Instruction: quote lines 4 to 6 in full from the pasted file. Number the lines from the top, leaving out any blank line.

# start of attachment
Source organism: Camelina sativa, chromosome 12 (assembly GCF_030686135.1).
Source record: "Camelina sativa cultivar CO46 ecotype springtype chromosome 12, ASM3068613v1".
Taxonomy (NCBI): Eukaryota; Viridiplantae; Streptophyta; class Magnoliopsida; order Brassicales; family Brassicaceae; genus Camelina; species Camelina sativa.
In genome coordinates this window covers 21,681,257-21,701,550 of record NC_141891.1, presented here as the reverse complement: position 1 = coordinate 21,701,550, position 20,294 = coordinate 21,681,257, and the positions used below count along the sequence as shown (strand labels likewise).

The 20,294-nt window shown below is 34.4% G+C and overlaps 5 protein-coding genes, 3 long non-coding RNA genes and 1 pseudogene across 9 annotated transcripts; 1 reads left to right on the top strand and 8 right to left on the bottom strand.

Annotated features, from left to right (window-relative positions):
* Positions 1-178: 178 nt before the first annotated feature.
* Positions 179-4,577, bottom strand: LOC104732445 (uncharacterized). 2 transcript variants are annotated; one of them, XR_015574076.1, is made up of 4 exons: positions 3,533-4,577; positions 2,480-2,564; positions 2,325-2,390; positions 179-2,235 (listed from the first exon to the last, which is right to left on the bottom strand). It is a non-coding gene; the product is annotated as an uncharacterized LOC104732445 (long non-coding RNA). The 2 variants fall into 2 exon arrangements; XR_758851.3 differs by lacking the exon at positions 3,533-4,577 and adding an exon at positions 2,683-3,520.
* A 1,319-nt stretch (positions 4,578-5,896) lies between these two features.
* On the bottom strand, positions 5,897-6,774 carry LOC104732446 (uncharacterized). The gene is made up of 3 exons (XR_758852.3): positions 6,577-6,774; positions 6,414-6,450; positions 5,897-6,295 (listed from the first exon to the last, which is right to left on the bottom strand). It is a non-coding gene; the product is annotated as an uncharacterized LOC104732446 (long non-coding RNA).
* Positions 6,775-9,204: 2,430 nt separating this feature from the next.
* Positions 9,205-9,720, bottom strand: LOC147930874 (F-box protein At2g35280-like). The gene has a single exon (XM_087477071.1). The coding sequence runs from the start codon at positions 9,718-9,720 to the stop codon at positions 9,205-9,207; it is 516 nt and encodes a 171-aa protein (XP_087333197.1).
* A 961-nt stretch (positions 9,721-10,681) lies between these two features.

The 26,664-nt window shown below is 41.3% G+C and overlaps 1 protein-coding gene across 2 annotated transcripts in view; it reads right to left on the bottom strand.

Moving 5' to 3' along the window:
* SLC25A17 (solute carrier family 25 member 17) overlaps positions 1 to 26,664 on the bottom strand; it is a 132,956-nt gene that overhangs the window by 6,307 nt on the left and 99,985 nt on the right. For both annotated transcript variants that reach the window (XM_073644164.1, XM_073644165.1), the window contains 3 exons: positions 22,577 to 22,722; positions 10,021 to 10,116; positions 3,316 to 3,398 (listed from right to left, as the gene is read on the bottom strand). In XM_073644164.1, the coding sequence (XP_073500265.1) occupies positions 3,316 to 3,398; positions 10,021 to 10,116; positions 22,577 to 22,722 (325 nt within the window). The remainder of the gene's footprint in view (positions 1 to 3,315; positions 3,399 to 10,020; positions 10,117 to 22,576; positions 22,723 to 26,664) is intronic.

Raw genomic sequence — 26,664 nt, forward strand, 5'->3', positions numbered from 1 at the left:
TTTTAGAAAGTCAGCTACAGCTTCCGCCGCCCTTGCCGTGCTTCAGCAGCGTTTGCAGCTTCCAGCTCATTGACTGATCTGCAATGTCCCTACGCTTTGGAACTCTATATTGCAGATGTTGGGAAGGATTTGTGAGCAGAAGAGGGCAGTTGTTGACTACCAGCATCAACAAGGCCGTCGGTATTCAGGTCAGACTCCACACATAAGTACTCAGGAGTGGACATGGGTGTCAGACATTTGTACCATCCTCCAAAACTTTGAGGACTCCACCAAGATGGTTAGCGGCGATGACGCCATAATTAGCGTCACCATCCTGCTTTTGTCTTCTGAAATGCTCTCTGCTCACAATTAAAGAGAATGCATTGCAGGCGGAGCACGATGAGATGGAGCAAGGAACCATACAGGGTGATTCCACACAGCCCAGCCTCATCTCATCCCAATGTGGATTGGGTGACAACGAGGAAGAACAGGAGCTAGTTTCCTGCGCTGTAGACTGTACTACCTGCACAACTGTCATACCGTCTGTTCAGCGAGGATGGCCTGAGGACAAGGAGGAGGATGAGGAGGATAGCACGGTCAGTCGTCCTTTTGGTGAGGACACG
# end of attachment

In genome coordinates this window covers 21,681,257-21,701,550 of record NC_141891.1, presented here as the reverse complement: position 1 = coordinate 21,701,550, position 20,294 = coordinate 21,681,257, and the positions used below count along the sequence as shown (strand labels likewise).

The 20,294-nt window shown below is 34.4% G+C and overlaps 5 protein-coding genes, 3 long non-coding RNA genes and 1 pseudogene across 9 annotated transcripts; 1 reads left to right on the top strand and 8 right to left on the bottom strand.

Annotated features, from left to right (window-relative positions):